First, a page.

Every great idea probably has a few detractors at some point. Startups that become multi-billion dollar companies are no exception.
Take Broadcast.com, the pioneering audio broadcasting company that made Mark Cuban a billionaire. When Cuban and his friend Todd Wagner took over the company in 1995, it was one of the first streaming platforms in existence, paving the way for today’s biggest streamers, from Netflix to Spotify.
Being one of the first of its kind meant it was met with some skepticism in the early days of the Internet. “Nobody was doing that. Nobody,” Cuban recently told CBS’ “Sunday Morning.” “People thought I was an idiot.”
In 1995, Cuban was living off the proceeds of nearly $2 million from the sale of his first technology company, MicroSolutions. Together, he and Wagner decided to invest in a streaming company called AudioNet, which soon became Broadcast.com, because they wanted to listen to live radio broadcasts of their alma mater, Indiana University’s college basketball team, online.
The company received its audio content via satellite and digitized it before sharing it online. Eventually, Broadcast.com expanded its offerings to include audio from other live events, such as radio talk shows and rock concerts.
It took only four years for Cuba and Wagner’s investment to be validated; Yahoo acquired the startup for $5.7 billion in stock in 1999. It was a bad time for Yahoo, just before the dot-com bubble burst, and the company eventually went off the air. service after several years.
But it was a great time for Cuban, who sold most of his stock before the market tanked. Forbes estimates his current fortune at $4.6 billion.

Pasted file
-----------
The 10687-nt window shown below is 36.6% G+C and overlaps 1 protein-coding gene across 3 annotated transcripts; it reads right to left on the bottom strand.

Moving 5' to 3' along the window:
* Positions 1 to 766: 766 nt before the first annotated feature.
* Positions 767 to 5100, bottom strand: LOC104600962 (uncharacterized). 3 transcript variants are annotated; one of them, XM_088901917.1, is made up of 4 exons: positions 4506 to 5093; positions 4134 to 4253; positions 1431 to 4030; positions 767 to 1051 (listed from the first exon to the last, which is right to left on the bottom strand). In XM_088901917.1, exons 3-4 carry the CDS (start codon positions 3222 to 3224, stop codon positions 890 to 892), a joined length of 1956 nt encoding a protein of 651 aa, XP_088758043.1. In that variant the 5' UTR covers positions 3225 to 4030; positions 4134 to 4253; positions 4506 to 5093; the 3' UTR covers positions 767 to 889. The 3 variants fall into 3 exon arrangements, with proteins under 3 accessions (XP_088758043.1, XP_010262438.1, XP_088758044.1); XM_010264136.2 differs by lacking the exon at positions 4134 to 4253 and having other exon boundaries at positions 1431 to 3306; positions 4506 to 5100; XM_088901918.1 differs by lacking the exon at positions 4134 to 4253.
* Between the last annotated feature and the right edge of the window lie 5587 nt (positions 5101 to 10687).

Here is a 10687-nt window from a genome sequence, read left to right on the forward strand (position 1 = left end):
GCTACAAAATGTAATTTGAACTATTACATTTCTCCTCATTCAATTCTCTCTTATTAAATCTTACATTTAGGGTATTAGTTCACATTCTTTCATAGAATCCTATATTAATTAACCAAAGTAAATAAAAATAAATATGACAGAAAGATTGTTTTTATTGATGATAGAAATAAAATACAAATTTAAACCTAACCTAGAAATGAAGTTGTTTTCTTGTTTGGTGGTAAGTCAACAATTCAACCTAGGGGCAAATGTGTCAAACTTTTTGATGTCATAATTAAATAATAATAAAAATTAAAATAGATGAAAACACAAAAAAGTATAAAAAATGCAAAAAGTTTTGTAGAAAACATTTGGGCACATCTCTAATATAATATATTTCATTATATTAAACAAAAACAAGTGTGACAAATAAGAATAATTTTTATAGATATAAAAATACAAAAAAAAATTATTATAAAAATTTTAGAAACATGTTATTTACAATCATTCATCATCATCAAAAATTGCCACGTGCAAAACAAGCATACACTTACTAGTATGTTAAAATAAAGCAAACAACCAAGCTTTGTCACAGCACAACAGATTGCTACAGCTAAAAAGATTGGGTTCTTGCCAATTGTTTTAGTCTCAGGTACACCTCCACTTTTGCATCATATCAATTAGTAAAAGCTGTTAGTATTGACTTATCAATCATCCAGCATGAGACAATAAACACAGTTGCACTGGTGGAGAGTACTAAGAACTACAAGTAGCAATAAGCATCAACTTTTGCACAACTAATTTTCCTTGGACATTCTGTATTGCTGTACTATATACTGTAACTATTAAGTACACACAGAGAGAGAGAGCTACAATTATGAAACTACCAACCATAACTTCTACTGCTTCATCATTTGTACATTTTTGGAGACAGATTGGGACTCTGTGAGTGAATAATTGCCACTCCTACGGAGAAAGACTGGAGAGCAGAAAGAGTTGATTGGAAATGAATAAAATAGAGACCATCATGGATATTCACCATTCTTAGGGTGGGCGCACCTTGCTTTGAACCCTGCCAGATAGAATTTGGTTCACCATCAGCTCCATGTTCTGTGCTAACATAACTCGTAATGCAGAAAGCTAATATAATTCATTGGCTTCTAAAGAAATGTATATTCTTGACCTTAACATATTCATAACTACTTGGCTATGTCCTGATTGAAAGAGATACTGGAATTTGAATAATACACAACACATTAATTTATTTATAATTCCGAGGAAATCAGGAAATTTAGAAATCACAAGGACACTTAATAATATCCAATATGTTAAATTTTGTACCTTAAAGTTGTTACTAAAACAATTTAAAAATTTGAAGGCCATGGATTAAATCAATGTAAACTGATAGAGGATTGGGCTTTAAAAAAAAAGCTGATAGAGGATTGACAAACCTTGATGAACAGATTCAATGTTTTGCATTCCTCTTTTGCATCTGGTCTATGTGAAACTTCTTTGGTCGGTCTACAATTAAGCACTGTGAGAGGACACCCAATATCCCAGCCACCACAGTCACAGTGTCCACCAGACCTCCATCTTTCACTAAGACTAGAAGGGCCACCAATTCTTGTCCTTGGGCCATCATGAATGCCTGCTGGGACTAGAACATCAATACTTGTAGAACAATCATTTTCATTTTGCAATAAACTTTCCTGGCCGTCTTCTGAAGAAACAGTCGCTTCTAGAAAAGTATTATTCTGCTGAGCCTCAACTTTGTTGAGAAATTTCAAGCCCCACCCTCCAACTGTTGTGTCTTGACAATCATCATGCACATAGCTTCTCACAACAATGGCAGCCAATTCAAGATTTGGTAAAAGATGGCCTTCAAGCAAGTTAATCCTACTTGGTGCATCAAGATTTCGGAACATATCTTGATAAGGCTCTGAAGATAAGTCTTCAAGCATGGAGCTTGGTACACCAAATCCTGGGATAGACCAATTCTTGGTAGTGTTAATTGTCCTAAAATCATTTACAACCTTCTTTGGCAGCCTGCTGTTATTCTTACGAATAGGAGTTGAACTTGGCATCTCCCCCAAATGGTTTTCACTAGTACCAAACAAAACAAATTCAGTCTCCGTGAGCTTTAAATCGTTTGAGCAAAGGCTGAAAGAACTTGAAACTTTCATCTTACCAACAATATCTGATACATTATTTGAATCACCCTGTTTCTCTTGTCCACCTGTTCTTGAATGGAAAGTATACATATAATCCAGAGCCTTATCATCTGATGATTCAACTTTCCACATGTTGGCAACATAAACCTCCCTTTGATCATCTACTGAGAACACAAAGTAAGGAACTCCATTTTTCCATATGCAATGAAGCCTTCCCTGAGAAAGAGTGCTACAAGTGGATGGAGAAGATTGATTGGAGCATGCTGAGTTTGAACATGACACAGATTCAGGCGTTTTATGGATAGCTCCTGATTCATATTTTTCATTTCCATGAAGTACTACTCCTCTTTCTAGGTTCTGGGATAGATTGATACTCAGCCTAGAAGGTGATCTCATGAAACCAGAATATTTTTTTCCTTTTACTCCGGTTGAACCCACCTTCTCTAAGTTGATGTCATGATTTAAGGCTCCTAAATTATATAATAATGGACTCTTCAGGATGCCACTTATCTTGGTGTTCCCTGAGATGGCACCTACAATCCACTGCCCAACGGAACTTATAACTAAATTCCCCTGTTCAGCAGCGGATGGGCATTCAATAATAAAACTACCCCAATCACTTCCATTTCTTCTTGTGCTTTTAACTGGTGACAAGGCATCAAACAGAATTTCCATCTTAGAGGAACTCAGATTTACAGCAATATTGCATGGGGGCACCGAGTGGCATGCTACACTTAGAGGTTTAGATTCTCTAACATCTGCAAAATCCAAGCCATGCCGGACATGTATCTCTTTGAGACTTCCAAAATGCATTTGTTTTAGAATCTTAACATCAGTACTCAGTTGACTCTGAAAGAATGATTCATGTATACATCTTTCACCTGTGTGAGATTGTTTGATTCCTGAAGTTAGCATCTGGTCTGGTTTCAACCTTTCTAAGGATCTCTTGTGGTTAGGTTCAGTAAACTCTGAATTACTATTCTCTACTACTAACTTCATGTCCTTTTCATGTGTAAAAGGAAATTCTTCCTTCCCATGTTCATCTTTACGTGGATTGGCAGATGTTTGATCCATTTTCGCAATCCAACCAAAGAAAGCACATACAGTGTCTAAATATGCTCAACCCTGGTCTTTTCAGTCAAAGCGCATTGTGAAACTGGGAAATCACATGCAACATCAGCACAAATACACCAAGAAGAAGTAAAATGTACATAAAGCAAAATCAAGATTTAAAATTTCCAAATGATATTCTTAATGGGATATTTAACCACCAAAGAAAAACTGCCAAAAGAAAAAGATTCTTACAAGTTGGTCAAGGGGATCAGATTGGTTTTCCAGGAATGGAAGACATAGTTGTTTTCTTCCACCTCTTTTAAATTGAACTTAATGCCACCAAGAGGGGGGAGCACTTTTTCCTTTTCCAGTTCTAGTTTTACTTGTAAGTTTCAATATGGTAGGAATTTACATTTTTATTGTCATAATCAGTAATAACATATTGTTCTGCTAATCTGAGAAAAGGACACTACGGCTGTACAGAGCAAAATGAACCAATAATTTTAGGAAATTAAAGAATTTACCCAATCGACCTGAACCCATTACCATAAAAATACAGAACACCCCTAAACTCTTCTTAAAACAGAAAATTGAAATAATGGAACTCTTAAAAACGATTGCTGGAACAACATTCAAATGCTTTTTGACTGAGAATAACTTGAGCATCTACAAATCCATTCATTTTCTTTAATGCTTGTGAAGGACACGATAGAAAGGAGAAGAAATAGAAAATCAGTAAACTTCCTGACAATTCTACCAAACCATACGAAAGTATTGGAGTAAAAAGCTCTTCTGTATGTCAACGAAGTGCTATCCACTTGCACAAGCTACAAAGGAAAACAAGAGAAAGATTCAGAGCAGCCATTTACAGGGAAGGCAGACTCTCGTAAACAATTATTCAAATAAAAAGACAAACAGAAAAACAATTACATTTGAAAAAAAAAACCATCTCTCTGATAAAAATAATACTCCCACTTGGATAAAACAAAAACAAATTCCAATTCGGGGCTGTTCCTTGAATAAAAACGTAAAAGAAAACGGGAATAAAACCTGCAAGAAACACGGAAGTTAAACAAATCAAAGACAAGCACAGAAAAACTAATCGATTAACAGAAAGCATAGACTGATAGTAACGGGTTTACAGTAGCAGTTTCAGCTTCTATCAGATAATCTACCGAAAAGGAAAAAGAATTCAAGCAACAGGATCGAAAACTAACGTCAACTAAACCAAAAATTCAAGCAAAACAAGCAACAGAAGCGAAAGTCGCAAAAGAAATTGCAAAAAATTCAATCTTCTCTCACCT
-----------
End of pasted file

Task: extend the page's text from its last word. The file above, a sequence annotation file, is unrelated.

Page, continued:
And regardless of the eventual loss of service, the high-profile deal helped put digital streaming on the map. “[It’s] the origin story of streaming,” Cuban told CBS.
Looking back, skepticism about the idea of streaming audio and video online was quite common at the time. In 1995, the same year Cuban launched his company, Microsoft co-founder Bill Gates famously tried to explain the promise of the Internet on CBS’s “Late Show with David Letterman,” only to be mocked by the comedian.
“I heard that you can watch a live baseball game on the Internet, and I said, ‘Hey!’ “Is the radio ringing the bell?” Letterman joked to Gates in a 1995 episode.
Cubans received similar responses in the mid-1990s from naysayers who had no idea the enormous role the fledgling Internet, let alone streaming media, would one day play in our daily lives.
“When I would tell people the vision [for the company], they said. “You are crazy. I’ll just turn on my TV. I’ll just turn on the radio,” Cuban said on a 2021 episode of the “Rookie Greatness” podcast.
“People will laugh at me,” he added. “[But] I had no doubt that the idea was “winning”.
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